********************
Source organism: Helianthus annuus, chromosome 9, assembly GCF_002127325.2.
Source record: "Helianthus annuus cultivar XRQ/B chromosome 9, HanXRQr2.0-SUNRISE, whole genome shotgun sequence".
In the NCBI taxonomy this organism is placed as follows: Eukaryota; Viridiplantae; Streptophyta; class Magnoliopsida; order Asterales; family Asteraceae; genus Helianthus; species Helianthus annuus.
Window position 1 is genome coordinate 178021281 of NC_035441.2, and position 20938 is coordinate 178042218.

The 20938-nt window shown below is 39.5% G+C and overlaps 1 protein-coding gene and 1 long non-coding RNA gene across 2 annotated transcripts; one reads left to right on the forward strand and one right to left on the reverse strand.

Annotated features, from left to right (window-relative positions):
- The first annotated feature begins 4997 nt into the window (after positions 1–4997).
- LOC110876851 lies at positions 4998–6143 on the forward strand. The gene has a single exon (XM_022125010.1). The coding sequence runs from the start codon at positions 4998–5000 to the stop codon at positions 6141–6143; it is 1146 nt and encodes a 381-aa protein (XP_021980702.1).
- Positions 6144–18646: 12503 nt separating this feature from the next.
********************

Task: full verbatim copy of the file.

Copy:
Source organism: Helianthus annuus, chromosome 9, assembly GCF_002127325.2.
Source record: "Helianthus annuus cultivar XRQ/B chromosome 9, HanXRQr2.0-SUNRISE, whole genome shotgun sequence".
In the NCBI taxonomy this organism is placed as follows: Eukaryota; Viridiplantae; Streptophyta; class Magnoliopsida; order Asterales; family Asteraceae; genus Helianthus; species Helianthus annuus.
Window position 1 is genome coordinate 178021281 of NC_035441.2, and position 20938 is coordinate 178042218.

The 20938-nt window shown below is 39.5% G+C and overlaps 1 protein-coding gene and 1 long non-coding RNA gene across 2 annotated transcripts; one reads left to right on the forward strand and one right to left on the reverse strand.

Annotated features, from left to right (window-relative positions):
- The first annotated feature begins 4997 nt into the window (after positions 1–4997).
- LOC110876851 lies at positions 4998–6143 on the forward strand. The gene has a single exon (XM_022125010.1). The coding sequence runs from the start codon at positions 4998–5000 to the stop codon at positions 6141–6143; it is 1146 nt and encodes a 381-aa protein (XP_021980702.1).
- Positions 6144–18646: 12503 nt separating this feature from the next.